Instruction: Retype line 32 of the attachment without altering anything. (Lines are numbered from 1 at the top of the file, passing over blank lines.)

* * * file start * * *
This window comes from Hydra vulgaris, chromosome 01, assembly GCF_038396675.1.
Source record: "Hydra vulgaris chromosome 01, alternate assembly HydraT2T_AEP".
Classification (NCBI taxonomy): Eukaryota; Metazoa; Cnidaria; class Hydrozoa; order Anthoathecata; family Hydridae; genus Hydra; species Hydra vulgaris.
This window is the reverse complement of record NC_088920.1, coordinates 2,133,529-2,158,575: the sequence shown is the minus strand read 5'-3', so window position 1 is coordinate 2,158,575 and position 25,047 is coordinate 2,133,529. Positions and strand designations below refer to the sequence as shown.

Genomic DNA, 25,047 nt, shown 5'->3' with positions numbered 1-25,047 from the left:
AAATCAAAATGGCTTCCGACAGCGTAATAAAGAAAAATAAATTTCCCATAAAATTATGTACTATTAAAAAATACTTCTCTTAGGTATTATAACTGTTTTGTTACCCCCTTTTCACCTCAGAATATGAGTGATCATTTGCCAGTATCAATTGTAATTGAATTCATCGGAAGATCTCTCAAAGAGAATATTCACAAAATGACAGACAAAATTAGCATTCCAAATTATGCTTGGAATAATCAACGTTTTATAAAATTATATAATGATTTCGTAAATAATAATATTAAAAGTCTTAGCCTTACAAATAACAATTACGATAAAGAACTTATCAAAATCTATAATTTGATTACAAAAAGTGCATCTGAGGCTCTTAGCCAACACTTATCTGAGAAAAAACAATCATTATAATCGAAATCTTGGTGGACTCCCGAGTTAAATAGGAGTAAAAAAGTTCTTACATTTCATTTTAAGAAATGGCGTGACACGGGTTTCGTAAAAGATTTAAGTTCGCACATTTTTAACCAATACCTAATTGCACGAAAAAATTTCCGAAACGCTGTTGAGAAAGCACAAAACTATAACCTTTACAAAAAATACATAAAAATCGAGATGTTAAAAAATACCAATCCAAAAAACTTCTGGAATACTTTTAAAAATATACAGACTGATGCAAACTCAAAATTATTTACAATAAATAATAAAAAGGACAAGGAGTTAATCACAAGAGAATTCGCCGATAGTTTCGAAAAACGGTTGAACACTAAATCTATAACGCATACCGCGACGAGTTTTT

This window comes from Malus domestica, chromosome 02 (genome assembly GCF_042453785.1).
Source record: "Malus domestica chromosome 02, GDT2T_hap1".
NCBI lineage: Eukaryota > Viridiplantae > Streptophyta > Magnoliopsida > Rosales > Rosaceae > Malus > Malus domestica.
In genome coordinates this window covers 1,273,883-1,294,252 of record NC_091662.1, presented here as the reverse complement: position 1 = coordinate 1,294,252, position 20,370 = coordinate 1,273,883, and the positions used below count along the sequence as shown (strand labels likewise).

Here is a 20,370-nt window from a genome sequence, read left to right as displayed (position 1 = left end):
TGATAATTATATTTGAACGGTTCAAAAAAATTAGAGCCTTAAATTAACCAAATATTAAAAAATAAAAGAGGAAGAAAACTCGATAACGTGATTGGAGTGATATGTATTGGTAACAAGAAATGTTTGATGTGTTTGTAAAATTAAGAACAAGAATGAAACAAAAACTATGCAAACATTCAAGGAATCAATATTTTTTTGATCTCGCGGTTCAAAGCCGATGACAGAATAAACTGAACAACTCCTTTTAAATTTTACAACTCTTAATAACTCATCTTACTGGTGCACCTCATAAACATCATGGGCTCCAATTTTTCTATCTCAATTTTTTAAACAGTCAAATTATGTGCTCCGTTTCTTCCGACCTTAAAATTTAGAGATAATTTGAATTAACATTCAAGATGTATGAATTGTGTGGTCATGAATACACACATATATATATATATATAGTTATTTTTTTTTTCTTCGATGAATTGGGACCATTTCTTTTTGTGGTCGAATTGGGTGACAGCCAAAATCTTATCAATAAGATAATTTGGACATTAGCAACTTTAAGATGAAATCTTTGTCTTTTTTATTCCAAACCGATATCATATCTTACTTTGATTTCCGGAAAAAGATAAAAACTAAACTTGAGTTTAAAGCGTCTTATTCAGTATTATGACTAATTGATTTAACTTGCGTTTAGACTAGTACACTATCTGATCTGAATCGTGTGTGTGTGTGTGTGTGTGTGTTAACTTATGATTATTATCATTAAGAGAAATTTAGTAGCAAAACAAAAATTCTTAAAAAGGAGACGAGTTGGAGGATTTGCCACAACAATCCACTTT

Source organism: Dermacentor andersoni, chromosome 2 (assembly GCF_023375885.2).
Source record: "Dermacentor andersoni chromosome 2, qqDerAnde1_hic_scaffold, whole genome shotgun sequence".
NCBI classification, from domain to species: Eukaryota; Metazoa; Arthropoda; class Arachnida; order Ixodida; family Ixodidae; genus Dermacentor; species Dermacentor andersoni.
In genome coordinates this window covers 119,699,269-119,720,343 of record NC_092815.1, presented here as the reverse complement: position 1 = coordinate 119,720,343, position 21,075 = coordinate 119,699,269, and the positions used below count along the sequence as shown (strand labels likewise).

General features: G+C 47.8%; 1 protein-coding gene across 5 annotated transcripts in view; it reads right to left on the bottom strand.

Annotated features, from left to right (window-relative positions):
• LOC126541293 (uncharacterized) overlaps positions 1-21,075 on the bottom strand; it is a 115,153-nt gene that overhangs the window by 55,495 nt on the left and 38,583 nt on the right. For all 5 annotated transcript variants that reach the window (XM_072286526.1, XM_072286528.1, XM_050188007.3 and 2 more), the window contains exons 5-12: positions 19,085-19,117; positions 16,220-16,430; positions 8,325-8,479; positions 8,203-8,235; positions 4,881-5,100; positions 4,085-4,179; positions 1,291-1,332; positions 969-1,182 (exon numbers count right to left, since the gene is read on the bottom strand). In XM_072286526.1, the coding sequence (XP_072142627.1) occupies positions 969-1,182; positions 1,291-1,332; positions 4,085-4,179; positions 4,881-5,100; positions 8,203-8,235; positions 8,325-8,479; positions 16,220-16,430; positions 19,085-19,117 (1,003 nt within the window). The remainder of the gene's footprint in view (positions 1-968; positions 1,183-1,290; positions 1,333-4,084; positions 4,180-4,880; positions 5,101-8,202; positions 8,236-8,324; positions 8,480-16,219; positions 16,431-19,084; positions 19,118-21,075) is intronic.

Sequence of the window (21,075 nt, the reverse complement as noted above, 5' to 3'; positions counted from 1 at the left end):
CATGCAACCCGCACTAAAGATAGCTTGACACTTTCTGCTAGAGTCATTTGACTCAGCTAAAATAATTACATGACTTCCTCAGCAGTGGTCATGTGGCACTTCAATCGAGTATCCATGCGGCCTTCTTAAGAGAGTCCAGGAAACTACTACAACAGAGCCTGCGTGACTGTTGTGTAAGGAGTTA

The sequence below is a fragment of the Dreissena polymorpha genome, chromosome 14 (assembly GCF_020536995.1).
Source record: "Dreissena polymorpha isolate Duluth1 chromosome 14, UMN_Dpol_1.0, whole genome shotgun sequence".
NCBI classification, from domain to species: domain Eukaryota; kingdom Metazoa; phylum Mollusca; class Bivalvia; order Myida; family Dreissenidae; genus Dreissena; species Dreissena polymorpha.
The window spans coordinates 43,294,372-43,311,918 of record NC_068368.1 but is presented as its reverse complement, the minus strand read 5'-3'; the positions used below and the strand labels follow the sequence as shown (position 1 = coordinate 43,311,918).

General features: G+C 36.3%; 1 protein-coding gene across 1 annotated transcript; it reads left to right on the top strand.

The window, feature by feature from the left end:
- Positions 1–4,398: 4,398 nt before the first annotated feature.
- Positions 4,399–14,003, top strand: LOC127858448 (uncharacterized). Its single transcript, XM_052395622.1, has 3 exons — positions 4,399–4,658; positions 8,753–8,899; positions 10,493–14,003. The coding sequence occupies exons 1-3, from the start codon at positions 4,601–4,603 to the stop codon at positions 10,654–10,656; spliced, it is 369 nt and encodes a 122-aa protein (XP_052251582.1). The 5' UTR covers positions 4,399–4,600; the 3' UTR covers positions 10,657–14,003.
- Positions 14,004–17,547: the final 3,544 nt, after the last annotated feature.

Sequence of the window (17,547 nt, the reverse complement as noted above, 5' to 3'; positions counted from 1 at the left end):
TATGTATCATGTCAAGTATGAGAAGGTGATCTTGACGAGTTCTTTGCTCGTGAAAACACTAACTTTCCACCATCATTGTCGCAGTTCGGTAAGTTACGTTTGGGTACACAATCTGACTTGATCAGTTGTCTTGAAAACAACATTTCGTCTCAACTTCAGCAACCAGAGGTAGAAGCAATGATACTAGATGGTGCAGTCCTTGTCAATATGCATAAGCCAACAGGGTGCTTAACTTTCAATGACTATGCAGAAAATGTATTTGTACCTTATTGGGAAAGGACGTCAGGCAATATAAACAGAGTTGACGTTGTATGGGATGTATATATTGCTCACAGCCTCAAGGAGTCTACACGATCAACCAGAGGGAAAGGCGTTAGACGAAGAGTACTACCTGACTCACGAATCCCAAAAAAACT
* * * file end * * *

TATGTATCATGTCAAGTATGAGAAGGTGATCTTGACGAGTTCTTTGCTCGTGAAAACACTAACTTTCCACCATCATTGTCGCAGTTCGGTAAGTTACGTTTGGGTACACAATCTGACTTGATCAGTTGTCTTGAAAACAACATTTCGTCTCAACTTCAGCAACCAGAGGTAGAAGCAATGATACTAGATGGTGCAGTCCTTGTCAATATGCATAAGCCAACAGGGTGCTTAACTTTCAATGACTATGCAGAAAATGTATTTGTACCTTATTGGGAAAGGACGTCAGGCAATATAAACAGAGTTGACGTTGTATGGGATGTATATATTGCTCACAGCCTCAAGGAGTCTACACGATCAACCAGAGGGAAAGGCGTTAGACGAAGAGTACTACCTGACTCACGAATCCCAAAAAAACT